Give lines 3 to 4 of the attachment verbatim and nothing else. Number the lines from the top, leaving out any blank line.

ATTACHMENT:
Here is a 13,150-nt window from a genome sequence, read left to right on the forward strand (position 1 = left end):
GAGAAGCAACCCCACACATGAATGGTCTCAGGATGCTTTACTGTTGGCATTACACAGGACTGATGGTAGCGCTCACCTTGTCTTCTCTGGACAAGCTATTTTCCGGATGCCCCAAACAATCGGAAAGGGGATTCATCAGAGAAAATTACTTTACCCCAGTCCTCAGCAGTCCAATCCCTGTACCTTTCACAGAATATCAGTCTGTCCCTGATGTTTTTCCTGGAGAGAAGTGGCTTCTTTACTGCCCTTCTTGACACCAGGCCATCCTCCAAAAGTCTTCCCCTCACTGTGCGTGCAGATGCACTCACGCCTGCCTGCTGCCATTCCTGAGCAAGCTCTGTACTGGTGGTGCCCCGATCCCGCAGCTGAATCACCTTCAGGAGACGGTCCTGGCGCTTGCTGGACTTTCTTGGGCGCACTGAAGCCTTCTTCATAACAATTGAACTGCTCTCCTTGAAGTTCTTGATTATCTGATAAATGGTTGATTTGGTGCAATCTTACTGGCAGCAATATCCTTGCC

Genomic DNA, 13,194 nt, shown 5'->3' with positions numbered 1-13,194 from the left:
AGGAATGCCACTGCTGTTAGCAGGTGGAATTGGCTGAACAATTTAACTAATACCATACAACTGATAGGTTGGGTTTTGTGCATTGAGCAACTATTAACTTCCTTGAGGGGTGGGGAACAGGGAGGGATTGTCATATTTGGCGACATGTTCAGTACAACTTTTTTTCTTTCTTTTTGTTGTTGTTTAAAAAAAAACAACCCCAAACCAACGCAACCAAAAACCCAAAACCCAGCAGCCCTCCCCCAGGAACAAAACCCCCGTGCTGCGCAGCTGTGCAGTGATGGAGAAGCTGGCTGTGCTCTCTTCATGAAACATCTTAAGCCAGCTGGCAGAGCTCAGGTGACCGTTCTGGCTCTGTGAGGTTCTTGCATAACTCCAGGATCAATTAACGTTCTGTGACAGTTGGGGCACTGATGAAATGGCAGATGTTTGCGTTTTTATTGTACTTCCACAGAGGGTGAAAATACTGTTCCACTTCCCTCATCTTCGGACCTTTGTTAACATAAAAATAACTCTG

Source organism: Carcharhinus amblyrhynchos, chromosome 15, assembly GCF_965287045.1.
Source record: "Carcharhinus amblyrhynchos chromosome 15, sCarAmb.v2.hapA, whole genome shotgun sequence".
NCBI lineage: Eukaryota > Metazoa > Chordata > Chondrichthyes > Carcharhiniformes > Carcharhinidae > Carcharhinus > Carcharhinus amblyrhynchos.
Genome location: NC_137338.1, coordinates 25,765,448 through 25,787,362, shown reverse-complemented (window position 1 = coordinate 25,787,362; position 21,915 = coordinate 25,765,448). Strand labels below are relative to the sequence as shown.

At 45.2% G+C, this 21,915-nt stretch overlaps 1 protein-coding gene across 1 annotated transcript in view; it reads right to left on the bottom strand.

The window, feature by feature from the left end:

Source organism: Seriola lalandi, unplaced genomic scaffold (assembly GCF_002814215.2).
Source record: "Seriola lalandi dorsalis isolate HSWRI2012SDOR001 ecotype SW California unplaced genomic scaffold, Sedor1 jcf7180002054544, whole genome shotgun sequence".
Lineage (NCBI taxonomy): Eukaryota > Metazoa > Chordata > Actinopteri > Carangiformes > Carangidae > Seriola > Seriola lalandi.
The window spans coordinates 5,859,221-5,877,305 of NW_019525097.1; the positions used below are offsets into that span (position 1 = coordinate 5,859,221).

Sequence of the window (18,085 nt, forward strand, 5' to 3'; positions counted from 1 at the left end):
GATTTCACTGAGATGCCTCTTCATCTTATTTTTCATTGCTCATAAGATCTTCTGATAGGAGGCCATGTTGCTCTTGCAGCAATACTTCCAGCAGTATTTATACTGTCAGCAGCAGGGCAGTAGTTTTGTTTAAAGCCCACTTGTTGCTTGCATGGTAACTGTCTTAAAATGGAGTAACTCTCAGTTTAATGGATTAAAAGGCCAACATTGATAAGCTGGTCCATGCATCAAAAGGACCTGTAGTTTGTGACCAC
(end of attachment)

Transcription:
Genomic DNA, 13,194 nt, shown 5'->3' with positions numbered 1-13,194 from the left:
AGGAATGCCACTGCTGTTAGCAGGTGGAATTGGCTGAACAATTTAACTAATACCATACAACTGATAGGTTGGGTTTTGTGCATTGAGCAACTATTAACTTCCTTGAGGGGTGGGGAACAGGGAGGGATTGTCATATTTGGCGACATGTTCAGTACAACTTTTTTTCTTTCTTTTTGTTGTTGTTTAAAAAAAAACAACCCCAAACCAACGCAACCAAAAACCCAAAACCCAGCAGCCCTCCCCCAGGAACAAAACCCCCGTGCTGCGCAGCTGTGCAGTGATGGAGAAGCTGGCTGTGCTCTCTTCATGAAACATCTTAAGCCAGCTGGCAGAGCTCAGGTGACCGTTCTGGCTCTGTGAGGTTCTTGCATAACTCCAGGATCAATTAACGTTCTGTGACAGTTGGGGCACTGATGAAATGGCAGATGTTTGCGTTTTTATTGTACTTCCACAGAGGGTGAAAATACTGTTCCACTTCCCTCATCTTCGGACCTTTGTTAACATAAAAATAACTCTG